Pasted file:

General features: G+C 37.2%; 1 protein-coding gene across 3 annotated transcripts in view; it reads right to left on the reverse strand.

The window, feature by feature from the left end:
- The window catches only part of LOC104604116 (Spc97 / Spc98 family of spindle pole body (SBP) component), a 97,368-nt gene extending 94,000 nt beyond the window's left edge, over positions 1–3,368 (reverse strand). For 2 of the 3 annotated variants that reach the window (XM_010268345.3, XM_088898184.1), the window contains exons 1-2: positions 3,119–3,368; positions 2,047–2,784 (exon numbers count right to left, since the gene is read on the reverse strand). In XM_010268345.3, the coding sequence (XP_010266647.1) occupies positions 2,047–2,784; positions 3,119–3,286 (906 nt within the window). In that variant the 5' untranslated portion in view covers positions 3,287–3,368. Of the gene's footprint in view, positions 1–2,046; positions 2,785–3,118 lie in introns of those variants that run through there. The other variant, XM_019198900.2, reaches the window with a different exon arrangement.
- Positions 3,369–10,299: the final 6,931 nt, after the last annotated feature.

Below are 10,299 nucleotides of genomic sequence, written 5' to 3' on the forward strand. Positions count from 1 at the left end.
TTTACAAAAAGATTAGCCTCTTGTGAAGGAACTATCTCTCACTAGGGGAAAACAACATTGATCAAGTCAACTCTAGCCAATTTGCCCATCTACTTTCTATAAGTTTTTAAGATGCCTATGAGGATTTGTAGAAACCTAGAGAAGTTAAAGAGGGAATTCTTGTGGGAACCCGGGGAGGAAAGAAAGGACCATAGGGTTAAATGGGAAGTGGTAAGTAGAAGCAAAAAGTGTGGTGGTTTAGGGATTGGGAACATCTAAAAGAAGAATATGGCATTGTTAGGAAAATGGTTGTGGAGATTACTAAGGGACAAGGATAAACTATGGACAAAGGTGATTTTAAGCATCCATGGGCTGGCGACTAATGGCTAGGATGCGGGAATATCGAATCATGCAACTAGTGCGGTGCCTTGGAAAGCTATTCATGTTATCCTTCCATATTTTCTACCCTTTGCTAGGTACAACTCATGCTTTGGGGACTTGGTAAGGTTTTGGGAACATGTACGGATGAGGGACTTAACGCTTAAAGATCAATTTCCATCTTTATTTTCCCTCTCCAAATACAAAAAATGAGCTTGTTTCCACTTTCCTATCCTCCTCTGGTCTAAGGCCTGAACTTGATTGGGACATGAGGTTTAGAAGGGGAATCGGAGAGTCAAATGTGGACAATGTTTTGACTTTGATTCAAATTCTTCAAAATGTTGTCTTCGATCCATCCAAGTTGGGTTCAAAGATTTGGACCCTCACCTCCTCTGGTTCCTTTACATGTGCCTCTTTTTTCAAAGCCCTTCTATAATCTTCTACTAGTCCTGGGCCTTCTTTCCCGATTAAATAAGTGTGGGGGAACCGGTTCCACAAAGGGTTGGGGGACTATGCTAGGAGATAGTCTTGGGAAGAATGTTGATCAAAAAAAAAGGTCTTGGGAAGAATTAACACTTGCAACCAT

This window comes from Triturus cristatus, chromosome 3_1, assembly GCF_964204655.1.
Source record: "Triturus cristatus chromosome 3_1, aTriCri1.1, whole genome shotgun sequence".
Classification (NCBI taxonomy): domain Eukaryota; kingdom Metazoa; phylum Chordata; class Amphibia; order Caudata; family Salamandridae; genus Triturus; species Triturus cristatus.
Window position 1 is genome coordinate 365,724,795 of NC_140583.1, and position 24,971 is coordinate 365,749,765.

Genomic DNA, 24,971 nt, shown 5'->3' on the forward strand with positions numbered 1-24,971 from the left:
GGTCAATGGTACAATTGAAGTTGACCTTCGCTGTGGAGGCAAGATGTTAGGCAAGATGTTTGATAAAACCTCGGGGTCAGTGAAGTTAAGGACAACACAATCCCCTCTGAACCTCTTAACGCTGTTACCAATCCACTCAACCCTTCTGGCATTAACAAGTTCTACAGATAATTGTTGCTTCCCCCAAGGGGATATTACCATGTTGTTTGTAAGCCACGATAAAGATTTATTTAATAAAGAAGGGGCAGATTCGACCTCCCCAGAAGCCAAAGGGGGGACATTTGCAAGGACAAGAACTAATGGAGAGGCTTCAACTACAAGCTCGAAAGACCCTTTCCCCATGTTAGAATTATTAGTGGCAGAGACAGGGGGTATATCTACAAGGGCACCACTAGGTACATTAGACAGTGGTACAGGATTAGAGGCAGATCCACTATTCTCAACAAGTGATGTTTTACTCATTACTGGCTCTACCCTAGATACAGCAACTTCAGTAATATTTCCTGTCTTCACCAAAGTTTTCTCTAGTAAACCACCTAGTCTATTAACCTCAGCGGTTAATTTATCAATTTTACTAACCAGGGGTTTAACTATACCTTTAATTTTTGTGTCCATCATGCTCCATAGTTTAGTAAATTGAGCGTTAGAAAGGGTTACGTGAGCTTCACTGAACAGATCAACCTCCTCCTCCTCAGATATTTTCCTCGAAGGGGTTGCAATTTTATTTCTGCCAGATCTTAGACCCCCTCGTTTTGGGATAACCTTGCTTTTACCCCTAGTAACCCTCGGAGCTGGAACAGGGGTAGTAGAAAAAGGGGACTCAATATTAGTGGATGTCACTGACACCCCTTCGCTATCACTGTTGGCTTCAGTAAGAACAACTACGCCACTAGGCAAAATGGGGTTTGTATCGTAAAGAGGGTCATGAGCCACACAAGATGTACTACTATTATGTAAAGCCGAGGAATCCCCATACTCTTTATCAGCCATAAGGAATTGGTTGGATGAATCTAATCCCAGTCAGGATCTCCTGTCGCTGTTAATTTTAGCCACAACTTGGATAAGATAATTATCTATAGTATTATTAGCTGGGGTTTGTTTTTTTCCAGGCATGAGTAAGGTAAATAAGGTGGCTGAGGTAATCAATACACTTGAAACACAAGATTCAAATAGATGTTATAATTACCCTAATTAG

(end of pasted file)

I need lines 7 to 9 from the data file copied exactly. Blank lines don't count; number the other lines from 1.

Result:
This window comes from Triturus cristatus, chromosome 3_1, assembly GCF_964204655.1.
Source record: "Triturus cristatus chromosome 3_1, aTriCri1.1, whole genome shotgun sequence".
Classification (NCBI taxonomy): domain Eukaryota; kingdom Metazoa; phylum Chordata; class Amphibia; order Caudata; family Salamandridae; genus Triturus; species Triturus cristatus.